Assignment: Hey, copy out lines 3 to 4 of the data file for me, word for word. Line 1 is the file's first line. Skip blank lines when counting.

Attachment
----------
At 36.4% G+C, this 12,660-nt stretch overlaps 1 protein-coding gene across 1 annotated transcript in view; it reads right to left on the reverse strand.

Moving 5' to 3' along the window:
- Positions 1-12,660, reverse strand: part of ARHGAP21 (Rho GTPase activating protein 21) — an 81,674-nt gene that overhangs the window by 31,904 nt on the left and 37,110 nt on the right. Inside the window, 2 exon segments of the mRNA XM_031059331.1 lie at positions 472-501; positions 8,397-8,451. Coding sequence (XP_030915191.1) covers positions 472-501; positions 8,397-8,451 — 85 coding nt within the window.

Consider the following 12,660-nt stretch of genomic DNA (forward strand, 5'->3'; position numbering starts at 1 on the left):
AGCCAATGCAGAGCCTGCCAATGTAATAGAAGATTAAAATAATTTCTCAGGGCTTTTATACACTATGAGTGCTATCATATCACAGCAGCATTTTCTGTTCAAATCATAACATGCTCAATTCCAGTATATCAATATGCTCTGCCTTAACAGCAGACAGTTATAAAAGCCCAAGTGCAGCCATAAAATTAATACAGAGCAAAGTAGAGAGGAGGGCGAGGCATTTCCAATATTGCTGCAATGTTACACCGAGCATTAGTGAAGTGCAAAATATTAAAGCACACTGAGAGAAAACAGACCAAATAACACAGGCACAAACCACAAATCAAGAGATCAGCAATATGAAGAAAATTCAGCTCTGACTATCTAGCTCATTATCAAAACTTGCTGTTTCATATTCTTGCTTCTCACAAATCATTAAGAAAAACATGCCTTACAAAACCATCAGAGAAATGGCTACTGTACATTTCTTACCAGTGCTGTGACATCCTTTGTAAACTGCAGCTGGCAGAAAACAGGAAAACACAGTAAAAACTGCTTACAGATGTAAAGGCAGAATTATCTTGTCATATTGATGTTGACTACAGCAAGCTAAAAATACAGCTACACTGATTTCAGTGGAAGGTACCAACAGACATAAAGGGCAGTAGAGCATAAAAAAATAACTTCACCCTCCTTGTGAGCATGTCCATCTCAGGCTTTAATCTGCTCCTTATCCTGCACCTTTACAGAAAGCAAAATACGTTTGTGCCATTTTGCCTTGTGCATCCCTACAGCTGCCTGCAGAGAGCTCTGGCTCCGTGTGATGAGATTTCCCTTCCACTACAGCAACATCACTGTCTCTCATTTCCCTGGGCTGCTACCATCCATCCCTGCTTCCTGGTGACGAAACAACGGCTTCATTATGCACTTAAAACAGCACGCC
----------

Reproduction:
- Positions 1-12,660, reverse strand: part of ARHGAP21 (Rho GTPase activating protein 21) — an 81,674-nt gene that overhangs the window by 31,904 nt on the left and 37,110 nt on the right. Inside the window, 2 exon segments of the mRNA XM_031059331.1 lie at positions 472-501; positions 8,397-8,451. Coding sequence (XP_030915191.1) covers positions 472-501; positions 8,397-8,451 — 85 coding nt within the window.

Consider the following 12,660-nt stretch of genomic DNA (forward strand, 5'->3'; position numbering starts at 1 on the left):